<p>Pagination is almost certainly content and context-specific, but as Faruk Ates has <a href="https://gist.github.com/mislav/622561">previously</a> pointed out the principles of good pagination apply no matter what the content or context is. As with everything extensible when it comes to Backbone, you can write your own pagination to address many of these content-specific types of pagination problems. That said, you’ll probably spend quite a bit of time on this and sometimes you just want to use a tried and tested solution that just works.</p>
<p>On this topic, we’re going to go through a set of pagination components I (and a group of <a href="https://github.com/addyosmani/backbone.paginator/contributors">contributors</a>) wrote for Backbone.js, which should hopefully come in useful if you’re working on applications which need to page Backbone Collections. They’re part of an extension called <a href="http://github.com/addyosmani/backbone.paginator">Backbone.Paginator</a>.</p>
<h3 id="backbone.paginator">Backbone.Paginator</h3>
-<p><strong>Note:</strong> As of Backbone.Paginator <a href="https://github.com/backbone-paginator/backbone.paginator/releases">2.0</a>, the API to the project has changed and includes updated which break backwards compatibility. The below section refers to Backbone.Paginator 1.0 which can still be downloaded <a href="https://github.com/backbone-paginator/backbone.paginator/releases/tag/v1.0.0">here</a>.</p>
+<p><strong>Note:</strong> As of Backbone.Paginator <a href="https://github.com/backbone-paginator/backbone.paginator/releases">2.0</a>, the API to the project has changed and includes updates which break backwards compatibility. The below section refers to Backbone.Paginator 1.0 which can still be downloaded <a href="https://github.com/backbone-paginator/backbone.paginator/releases/tag/v1.0.0">here</a>.</p>
<p>When working with data on the client-side, the three types of pagination we are most likely to run into are:</p>
<p><strong>Requests to a service layer (API)</strong> - For example, query for results containing the term ‘Paul’ - if 5,000 results are available only display 20 results per page (leaving us with 250 possible result pages that can be navigated to).</p>
<p>This problem actually has quite a great deal more to it, such as maintaining persistence of other URL parameters (e.g sort, query, order) which can change based on a user’s search configuration in a UI. One also has to think of a clean way of hooking views up to this pagination so you can easily navigate between pages (e.g., First, Last, Next, Previous, 1,2,3), manage the number of results displayed per page and so on.</p>
@@ -6450,7 +6452,7 @@ <h3 id="bootstrapping">Bootstrapping</h3>
<p>Note: Both the clientPager and requestPager <code>bootstrap</code> function will accept an options param that will be extended by your Backbone.Paginator instance. However the ‘totalRecords’ property will be set implicitly by the clientPager.</p>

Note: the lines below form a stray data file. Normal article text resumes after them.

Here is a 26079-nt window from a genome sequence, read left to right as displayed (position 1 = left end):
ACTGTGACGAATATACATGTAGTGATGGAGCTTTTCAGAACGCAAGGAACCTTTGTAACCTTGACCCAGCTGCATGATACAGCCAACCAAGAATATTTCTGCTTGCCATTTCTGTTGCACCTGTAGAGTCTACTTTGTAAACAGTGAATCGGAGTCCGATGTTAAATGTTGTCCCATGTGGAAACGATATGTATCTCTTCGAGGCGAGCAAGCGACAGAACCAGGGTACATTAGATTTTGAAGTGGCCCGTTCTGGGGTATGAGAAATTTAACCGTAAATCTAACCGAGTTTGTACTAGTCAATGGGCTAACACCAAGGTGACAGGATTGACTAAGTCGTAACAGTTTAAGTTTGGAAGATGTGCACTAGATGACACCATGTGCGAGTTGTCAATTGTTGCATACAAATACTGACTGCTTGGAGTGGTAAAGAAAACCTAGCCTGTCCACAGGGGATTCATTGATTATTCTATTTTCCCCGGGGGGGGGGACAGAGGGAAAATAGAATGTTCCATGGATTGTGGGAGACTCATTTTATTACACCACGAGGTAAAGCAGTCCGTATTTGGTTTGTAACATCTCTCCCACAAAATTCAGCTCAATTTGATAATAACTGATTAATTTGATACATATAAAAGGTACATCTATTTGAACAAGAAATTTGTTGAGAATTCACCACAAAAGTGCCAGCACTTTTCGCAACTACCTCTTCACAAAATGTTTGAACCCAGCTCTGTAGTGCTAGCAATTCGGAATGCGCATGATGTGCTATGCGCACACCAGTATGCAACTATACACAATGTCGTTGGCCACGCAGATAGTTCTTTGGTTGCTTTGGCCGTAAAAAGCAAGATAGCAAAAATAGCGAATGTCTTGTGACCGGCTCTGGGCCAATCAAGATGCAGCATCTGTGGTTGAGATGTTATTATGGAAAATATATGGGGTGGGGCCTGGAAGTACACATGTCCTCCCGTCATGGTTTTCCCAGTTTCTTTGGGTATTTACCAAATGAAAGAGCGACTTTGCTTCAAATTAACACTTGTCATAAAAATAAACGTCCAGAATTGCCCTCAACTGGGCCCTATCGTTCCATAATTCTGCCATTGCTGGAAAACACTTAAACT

<p><a href="http://ricostacruz.com/backbone-patterns/#bootstrapping_data">More on Backbone bootstrapping</a></p>
<h3 id="styling">Styling</h3>
-<p>You’re of course free to customize the overall look and feel of the paginators as much as you wish. By default, all sample applications make use of the <a href="http://twitter.github.com/bootstrap">Twitter Bootstrap</a> for styling links, buttons and drop-downs.</p>
+<p>You’re of course free to customize the overall look and feel of the paginators as much as you wish. By default, all sample applications make use of <a href="http://twitter.github.com/bootstrap">Twitter Bootstrap</a> for styling links, buttons and drop-downs.</p>
<p>CSS classes are available to style record counts, filters, sorting and more:</p>
<figure>
<img src="img/paginator-styling2.png" />
@@ -6473,7 +6475,7 @@ <h1 id="backbone-boilerplate-and-grunt-bbb">Backbone Boilerplate And Grunt-BBB</
<figure>
<img src="img/bbb.png" />
</figure>
-<p>Out of the box, BB and Grunt-BBB provide provide us with:</p>
+<p>Out of the box, BB and Grunt-BBB provide us with:</p>
<ul>
<li>Backbone, <a href="https://github.com/bestiejs/lodash">Lodash</a> (an <a href="http://underscorejs.org/">Underscore.js</a> alternative) and <a href="http://jquery.com">jQuery</a> with an <a href="http://html5boilerplate.com">HTML5 Boilerplate</a> foundation</li>
<li>Boilerplate and scaffolding support, allowing us to spend minimal time writing boilerplate for modules, collections and so on.</li>
@@ -6489,7 +6491,7 @@ <h1 id="backbone-boilerplate-and-grunt-bbb">Backbone Boilerplate And Grunt-BBB</
<h2 id="getting-started">Getting Started</h2>
<h3 id="backbone-boilerplate-and-grunt-bbb-1">Backbone Boilerplate and Grunt-BBB</h3>
<p>To get started we’re going to install Grunt-BBB, which will include Backbone Boilerplate and any third-party dependencies it might need such as the Grunt build tool.</p>
-<p>We can install Grunt-bBB via NPM by running:</p>
+<p>We can install Grunt-BBB via NPM by running:</p>